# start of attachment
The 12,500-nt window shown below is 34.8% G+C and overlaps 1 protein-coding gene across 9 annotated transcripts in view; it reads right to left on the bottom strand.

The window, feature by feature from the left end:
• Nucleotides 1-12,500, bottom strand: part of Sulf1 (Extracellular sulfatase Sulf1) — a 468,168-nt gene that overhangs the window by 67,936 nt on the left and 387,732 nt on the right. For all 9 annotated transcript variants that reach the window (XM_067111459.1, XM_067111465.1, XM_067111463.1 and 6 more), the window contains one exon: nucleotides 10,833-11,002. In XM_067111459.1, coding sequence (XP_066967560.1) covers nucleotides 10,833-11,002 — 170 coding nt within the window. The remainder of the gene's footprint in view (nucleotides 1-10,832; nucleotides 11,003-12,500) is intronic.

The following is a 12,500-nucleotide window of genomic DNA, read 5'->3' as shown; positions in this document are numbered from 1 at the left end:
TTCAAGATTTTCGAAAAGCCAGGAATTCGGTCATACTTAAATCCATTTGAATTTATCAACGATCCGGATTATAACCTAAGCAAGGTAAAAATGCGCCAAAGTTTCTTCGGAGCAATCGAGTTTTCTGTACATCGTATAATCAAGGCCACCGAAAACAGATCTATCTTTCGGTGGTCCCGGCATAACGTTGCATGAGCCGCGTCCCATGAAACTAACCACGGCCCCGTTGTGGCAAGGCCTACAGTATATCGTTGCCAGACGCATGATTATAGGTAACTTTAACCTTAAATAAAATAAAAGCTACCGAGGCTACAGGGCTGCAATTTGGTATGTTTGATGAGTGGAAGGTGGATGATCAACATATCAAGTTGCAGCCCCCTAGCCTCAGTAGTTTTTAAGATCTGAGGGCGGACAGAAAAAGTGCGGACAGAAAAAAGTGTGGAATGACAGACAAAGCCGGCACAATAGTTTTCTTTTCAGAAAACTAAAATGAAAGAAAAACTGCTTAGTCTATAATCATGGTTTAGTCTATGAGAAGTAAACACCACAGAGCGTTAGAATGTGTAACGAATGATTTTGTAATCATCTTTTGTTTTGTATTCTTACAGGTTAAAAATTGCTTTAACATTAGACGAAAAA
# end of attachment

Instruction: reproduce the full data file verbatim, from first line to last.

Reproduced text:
The 12,500-nt window shown below is 34.8% G+C and overlaps 1 protein-coding gene across 9 annotated transcripts in view; it reads right to left on the bottom strand.

The window, feature by feature from the left end:
• Nucleotides 1-12,500, bottom strand: part of Sulf1 (Extracellular sulfatase Sulf1) — a 468,168-nt gene that overhangs the window by 67,936 nt on the left and 387,732 nt on the right. For all 9 annotated transcript variants that reach the window (XM_067111459.1, XM_067111465.1, XM_067111463.1 and 6 more), the window contains one exon: nucleotides 10,833-11,002. In XM_067111459.1, coding sequence (XP_066967560.1) covers nucleotides 10,833-11,002 — 170 coding nt within the window. The remainder of the gene's footprint in view (nucleotides 1-10,832; nucleotides 11,003-12,500) is intronic.

The following is a 12,500-nucleotide window of genomic DNA, read 5'->3' as shown; positions in this document are numbered from 1 at the left end:
TTCAAGATTTTCGAAAAGCCAGGAATTCGGTCATACTTAAATCCATTTGAATTTATCAACGATCCGGATTATAACCTAAGCAAGGTAAAAATGCGCCAAAGTTTCTTCGGAGCAATCGAGTTTTCTGTACATCGTATAATCAAGGCCACCGAAAACAGATCTATCTTTCGGTGGTCCCGGCATAACGTTGCATGAGCCGCGTCCCATGAAACTAACCACGGCCCCGTTGTGGCAAGGCCTACAGTATATCGTTGCCAGACGCATGATTATAGGTAACTTTAACCTTAAATAAAATAAAAGCTACCGAGGCTACAGGGCTGCAATTTGGTATGTTTGATGAGTGGAAGGTGGATGATCAACATATCAAGTTGCAGCCCCCTAGCCTCAGTAGTTTTTAAGATCTGAGGGCGGACAGAAAAAGTGCGGACAGAAAAAAGTGTGGAATGACAGACAAAGCCGGCACAATAGTTTTCTTTTCAGAAAACTAAAATGAAAGAAAAACTGCTTAGTCTATAATCATGGTTTAGTCTATGAGAAGTAAACACCACAGAGCGTTAGAATGTGTAACGAATGATTTTGTAATCATCTTTTGTTTTGTATTCTTACAGGTTAAAAATTGCTTTAACATTAGACGAAAAA